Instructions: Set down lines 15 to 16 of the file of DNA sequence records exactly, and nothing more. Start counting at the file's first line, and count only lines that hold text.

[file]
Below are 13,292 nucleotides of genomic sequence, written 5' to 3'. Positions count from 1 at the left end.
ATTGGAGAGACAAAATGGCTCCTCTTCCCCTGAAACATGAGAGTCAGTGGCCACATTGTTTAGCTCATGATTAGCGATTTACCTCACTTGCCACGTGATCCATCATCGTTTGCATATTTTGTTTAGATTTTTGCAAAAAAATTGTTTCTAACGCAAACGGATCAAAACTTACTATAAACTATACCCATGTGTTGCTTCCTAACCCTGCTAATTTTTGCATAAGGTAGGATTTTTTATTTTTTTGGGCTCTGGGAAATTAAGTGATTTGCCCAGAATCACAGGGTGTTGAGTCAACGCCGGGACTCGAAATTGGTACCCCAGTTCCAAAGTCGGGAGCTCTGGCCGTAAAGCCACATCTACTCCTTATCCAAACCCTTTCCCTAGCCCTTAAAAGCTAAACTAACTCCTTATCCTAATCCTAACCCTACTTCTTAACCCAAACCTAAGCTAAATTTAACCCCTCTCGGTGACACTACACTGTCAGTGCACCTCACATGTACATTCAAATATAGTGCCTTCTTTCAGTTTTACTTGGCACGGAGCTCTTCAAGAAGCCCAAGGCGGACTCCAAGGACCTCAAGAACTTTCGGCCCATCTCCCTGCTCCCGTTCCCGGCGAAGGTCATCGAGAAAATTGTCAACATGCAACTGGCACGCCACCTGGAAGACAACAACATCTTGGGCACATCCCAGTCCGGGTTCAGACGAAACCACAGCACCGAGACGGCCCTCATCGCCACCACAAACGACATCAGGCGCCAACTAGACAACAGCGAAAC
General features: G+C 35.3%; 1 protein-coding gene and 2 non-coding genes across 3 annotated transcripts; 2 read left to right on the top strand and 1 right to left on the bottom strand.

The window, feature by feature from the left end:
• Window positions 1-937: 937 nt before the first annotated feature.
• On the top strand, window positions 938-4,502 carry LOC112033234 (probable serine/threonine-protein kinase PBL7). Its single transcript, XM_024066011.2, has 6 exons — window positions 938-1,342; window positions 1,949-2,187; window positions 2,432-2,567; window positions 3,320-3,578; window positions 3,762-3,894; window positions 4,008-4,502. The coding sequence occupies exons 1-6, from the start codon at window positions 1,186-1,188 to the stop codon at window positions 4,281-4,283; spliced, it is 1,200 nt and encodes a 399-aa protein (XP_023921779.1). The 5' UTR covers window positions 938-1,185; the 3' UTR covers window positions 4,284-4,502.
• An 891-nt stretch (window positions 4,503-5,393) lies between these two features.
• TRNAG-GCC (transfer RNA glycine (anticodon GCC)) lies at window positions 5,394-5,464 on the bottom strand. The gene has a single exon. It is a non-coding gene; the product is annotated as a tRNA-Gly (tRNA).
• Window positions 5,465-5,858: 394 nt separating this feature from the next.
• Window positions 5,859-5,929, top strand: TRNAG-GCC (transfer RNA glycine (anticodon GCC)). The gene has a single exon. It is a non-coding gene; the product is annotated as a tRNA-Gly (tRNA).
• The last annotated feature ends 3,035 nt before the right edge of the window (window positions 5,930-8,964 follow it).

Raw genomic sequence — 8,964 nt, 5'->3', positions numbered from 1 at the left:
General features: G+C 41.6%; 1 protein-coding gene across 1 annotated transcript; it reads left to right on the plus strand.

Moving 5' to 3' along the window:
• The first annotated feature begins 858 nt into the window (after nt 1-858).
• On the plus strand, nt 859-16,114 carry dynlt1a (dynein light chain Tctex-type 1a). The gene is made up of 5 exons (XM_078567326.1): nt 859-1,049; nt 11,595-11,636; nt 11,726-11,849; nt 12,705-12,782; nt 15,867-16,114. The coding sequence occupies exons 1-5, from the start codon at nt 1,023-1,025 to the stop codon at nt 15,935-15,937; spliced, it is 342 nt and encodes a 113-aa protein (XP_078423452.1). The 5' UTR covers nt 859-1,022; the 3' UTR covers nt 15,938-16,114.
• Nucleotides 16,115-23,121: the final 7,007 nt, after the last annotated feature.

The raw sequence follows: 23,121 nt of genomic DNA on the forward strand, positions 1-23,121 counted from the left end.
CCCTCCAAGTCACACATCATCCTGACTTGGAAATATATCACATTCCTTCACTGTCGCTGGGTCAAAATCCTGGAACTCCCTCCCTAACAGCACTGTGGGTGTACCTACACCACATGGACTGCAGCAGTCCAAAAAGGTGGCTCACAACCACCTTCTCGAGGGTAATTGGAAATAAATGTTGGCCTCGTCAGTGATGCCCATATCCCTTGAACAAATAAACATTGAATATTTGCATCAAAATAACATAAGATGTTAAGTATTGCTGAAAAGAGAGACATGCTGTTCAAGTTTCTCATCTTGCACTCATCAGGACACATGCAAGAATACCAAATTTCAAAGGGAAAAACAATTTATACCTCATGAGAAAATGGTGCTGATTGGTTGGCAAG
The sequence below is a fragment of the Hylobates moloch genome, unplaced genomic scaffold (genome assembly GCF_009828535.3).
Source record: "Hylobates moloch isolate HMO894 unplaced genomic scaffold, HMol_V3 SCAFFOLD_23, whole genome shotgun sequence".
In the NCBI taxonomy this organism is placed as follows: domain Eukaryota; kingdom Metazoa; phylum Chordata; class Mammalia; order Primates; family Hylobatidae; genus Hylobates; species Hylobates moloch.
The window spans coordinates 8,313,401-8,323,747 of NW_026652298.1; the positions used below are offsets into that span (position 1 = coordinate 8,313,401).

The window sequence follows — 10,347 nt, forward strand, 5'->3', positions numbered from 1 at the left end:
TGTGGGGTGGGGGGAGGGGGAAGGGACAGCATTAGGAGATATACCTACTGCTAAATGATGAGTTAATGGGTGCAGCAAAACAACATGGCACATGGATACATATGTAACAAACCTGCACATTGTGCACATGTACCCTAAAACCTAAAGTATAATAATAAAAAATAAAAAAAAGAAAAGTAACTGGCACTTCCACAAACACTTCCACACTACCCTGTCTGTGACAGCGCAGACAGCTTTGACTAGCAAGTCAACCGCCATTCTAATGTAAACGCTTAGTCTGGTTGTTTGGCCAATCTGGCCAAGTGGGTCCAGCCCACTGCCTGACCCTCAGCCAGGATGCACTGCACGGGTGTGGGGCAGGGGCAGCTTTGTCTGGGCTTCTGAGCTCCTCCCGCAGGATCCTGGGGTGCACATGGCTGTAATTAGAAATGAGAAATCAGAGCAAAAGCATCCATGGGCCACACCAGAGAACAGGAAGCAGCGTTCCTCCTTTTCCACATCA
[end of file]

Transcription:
• The first annotated feature begins 858 nt into the window (after nt 1-858).
• On the plus strand, nt 859-16,114 carry dynlt1a (dynein light chain Tctex-type 1a). The gene is made up of 5 exons (XM_078567326.1): nt 859-1,049; nt 11,595-11,636; nt 11,726-11,849; nt 12,705-12,782; nt 15,867-16,114. The coding sequence occupies exons 1-5, from the start codon at nt 1,023-1,025 to the stop codon at nt 15,935-15,937; spliced, it is 342 nt and encodes a 113-aa protein (XP_078423452.1). The 5' UTR covers nt 859-1,022; the 3' UTR covers nt 15,938-16,114.